China’s domestic brands boom, fuelled by nationalism, with Li-Ning, Anta standing out from the crowd
- Domestic brands like Li-Ning and Anta have benefited, boosted by rising nationalism, improvements in quality and a multimillion dollar live commerce sector
- Tensions with many Western countries, including the United States, have also driven some consumers to turn to national brands
For Chinese director Zhang Yimou and well-known actor Ni Dahong, track suits were the attire of choice for a red carpet premiere in late April, although as this came just a month after a nationwide boycott of H&M, Adidas and Nike, the decision behind the wardrobe selection was viewed as more than just a fashion statement.
With fellow cast members from the sky thriller Cliff Walkers choosing for more traditional suits, blazers and ties, Zhang opted for an Anta track suit with the Chinese flag appearing on the left chest. The distinctive five golden stars on a red background was also found on Ni’s baseball cap, while he was wearing a tracksuit from another domestic sportswear brand, Li-Ning.
Users on Douban, one of China’s most influential social networking websites which has seen a rise in nationalist sentiment over the past few years, responded positively to the choices of attire with “support national brands!” and “good, very conscious” among the messages, while one said Zhang was worthy of his “national teacher” nickname “on all levels!”.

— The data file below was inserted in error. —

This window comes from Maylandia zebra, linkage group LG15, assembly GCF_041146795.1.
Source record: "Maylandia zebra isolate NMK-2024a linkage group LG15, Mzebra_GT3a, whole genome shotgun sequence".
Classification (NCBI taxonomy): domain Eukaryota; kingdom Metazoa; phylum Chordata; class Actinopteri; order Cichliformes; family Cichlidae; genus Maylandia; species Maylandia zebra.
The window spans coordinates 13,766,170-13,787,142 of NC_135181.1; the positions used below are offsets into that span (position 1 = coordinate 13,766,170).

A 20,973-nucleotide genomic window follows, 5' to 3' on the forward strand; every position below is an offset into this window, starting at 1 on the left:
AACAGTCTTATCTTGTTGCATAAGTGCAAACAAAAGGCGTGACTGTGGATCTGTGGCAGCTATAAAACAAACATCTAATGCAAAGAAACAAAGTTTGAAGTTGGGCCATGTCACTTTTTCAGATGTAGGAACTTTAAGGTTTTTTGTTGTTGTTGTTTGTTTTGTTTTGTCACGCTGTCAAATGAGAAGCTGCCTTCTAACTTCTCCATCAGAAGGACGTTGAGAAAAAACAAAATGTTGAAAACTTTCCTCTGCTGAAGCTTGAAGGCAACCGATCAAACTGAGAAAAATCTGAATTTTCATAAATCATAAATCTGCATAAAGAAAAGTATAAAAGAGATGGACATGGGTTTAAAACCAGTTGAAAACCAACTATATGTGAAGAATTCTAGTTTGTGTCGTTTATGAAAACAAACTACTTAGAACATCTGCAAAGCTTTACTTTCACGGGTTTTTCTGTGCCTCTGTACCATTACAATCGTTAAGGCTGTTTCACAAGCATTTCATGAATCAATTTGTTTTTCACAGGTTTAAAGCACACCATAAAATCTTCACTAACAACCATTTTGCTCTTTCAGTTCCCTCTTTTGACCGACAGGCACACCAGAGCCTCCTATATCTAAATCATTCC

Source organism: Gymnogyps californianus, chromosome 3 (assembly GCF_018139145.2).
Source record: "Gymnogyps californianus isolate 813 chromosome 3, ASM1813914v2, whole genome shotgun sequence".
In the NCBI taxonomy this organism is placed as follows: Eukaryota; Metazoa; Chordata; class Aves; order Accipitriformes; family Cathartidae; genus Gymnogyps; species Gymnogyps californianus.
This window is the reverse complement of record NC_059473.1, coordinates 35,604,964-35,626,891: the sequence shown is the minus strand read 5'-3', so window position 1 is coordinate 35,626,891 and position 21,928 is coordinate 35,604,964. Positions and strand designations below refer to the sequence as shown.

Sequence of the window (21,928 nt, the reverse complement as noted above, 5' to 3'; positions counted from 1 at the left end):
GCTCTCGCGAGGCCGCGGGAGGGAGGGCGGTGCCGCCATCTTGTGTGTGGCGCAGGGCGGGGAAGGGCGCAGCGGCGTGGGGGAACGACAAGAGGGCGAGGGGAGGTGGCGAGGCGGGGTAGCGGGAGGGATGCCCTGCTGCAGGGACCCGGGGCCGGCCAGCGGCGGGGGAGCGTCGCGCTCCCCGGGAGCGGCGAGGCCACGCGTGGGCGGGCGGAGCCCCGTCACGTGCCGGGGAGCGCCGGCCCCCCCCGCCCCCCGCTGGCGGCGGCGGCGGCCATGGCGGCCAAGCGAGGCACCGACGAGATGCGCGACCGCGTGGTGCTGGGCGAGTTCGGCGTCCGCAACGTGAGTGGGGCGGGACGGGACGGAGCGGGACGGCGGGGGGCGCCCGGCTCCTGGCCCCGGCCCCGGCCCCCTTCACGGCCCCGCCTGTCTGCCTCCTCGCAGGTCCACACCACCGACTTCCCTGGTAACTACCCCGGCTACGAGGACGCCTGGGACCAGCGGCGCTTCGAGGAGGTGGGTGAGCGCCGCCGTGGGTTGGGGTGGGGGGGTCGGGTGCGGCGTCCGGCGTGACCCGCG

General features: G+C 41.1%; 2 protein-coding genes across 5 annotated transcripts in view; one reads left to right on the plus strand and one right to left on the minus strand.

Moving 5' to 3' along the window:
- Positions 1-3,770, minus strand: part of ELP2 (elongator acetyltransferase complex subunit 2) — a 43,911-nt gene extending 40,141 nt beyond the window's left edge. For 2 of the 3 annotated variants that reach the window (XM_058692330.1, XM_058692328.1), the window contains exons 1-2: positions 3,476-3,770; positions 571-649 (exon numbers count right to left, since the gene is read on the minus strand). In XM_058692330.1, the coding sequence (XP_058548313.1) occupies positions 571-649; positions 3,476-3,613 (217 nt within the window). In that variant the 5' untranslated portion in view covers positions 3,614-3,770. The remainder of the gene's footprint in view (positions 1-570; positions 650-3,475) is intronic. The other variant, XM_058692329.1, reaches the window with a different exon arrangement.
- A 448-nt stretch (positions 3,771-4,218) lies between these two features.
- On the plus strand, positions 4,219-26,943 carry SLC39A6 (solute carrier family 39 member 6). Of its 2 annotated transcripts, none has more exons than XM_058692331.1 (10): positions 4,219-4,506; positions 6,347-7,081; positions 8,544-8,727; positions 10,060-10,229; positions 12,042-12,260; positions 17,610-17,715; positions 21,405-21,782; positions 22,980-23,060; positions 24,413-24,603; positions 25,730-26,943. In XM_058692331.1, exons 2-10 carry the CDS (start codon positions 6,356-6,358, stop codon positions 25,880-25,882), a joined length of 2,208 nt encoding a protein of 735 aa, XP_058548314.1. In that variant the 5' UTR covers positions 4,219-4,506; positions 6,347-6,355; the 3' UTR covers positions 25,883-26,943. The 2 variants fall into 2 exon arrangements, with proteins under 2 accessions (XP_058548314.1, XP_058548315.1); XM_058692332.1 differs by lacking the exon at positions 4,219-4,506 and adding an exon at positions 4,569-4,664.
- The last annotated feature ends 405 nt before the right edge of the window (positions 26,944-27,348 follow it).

Since March, the share prices of Li-Ning and Anta have doubled, with Li-Ning expecting net profits for the first half of the year to be “no less than 1.8 billion yuan (US$278 million)”, more than three times that of the same period last year, while they could even exceed the net profits for the entire 2020.
Anta, meanwhile, is expected to record a year-on-year increase of not less than 110 per cent in net profits in the first half of the year.
Tensions between China and many Western countries, especially the United States, have driven some domestic consumers to turn to national brands, though improvements in quality over the past few years, coupled with changes in consumer behaviour, have also played an important role, analysts said.
“It is quite similar to the consumption change that has occurred in Japan, where consumers at first preferred to buy high-end foreign brands to establish their social image, but now are favouring national brands,” said Yu Guoming, a professor of online public opinion at Beijing Normal University.
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Last year, combined sales from Nike, Adidas and Skechers were more than double that of Anta, Li-Ning and fellow major domestic sports brands Xtep.